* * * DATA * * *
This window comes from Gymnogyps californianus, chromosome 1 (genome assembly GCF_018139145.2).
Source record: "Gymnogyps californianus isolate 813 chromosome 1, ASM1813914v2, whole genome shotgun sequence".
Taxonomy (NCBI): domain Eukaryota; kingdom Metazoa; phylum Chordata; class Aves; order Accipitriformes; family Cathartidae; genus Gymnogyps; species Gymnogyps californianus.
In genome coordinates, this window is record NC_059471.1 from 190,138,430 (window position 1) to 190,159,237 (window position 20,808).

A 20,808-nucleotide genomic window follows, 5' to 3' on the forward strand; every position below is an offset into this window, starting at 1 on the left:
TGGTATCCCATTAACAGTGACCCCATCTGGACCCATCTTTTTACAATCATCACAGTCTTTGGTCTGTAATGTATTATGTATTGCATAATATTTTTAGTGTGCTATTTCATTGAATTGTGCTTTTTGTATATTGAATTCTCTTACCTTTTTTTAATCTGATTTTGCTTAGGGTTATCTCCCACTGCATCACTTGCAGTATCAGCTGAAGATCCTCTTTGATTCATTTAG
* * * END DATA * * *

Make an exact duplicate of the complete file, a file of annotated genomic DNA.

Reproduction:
This window comes from Gymnogyps californianus, chromosome 1 (genome assembly GCF_018139145.2).
Source record: "Gymnogyps californianus isolate 813 chromosome 1, ASM1813914v2, whole genome shotgun sequence".
Taxonomy (NCBI): domain Eukaryota; kingdom Metazoa; phylum Chordata; class Aves; order Accipitriformes; family Cathartidae; genus Gymnogyps; species Gymnogyps californianus.
In genome coordinates, this window is record NC_059471.1 from 190,138,430 (window position 1) to 190,159,237 (window position 20,808).

A 20,808-nucleotide genomic window follows, 5' to 3' on the forward strand; every position below is an offset into this window, starting at 1 on the left:
TGGTATCCCATTAACAGTGACCCCATCTGGACCCATCTTTTTACAATCATCACAGTCTTTGGTCTGTAATGTATTATGTATTGCATAATATTTTTAGTGTGCTATTTCATTGAATTGTGCTTTTTGTATATTGAATTCTCTTACCTTTTTTTAATCTGATTTTGCTTAGGGTTATCTCCCACTGCATCACTTGCAGTATCAGCTGAAGATCCTCTTTGATTCATTTAG